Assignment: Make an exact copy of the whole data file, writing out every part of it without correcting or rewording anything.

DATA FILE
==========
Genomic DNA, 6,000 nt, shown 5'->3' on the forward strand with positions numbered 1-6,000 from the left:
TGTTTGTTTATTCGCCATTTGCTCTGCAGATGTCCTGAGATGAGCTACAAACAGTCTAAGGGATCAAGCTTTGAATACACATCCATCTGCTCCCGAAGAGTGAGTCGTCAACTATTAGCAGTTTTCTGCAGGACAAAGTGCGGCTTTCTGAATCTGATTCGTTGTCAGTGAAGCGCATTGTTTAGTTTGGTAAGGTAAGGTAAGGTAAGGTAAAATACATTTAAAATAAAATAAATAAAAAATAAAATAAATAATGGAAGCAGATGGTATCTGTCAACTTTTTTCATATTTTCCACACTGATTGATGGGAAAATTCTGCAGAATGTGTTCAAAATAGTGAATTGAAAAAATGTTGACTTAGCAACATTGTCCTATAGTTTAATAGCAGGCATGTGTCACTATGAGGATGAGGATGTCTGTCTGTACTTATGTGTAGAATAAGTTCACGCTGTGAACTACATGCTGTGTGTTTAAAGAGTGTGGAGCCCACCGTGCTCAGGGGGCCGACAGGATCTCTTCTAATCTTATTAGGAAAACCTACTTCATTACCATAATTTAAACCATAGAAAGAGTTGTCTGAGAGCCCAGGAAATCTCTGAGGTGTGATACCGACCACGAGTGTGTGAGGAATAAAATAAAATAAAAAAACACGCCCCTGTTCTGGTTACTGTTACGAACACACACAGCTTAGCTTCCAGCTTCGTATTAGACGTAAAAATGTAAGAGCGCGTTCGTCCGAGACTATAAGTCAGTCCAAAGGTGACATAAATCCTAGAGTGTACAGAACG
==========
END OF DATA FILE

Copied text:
Genomic DNA, 6,000 nt, shown 5'->3' on the forward strand with positions numbered 1-6,000 from the left:
TGTTTGTTTATTCGCCATTTGCTCTGCAGATGTCCTGAGATGAGCTACAAACAGTCTAAGGGATCAAGCTTTGAATACACATCCATCTGCTCCCGAAGAGTGAGTCGTCAACTATTAGCAGTTTTCTGCAGGACAAAGTGCGGCTTTCTGAATCTGATTCGTTGTCAGTGAAGCGCATTGTTTAGTTTGGTAAGGTAAGGTAAGGTAAGGTAAAATACATTTAAAATAAAATAAATAAAAAATAAAATAAATAATGGAAGCAGATGGTATCTGTCAACTTTTTTCATATTTTCCACACTGATTGATGGGAAAATTCTGCAGAATGTGTTCAAAATAGTGAATTGAAAAAATGTTGACTTAGCAACATTGTCCTATAGTTTAATAGCAGGCATGTGTCACTATGAGGATGAGGATGTCTGTCTGTACTTATGTGTAGAATAAGTTCACGCTGTGAACTACATGCTGTGTGTTTAAAGAGTGTGGAGCCCACCGTGCTCAGGGGGCCGACAGGATCTCTTCTAATCTTATTAGGAAAACCTACTTCATTACCATAATTTAAACCATAGAAAGAGTTGTCTGAGAGCCCAGGAAATCTCTGAGGTGTGATACCGACCACGAGTGTGTGAGGAATAAAATAAAATAAAAAAACACGCCCCTGTTCTGGTTACTGTTACGAACACACACAGCTTAGCTTCCAGCTTCGTATTAGACGTAAAAATGTAAGAGCGCGTTCGTCCGAGACTATAAGTCAGTCCAAAGGTGACATAAATCCTAGAGTGTACAGAACG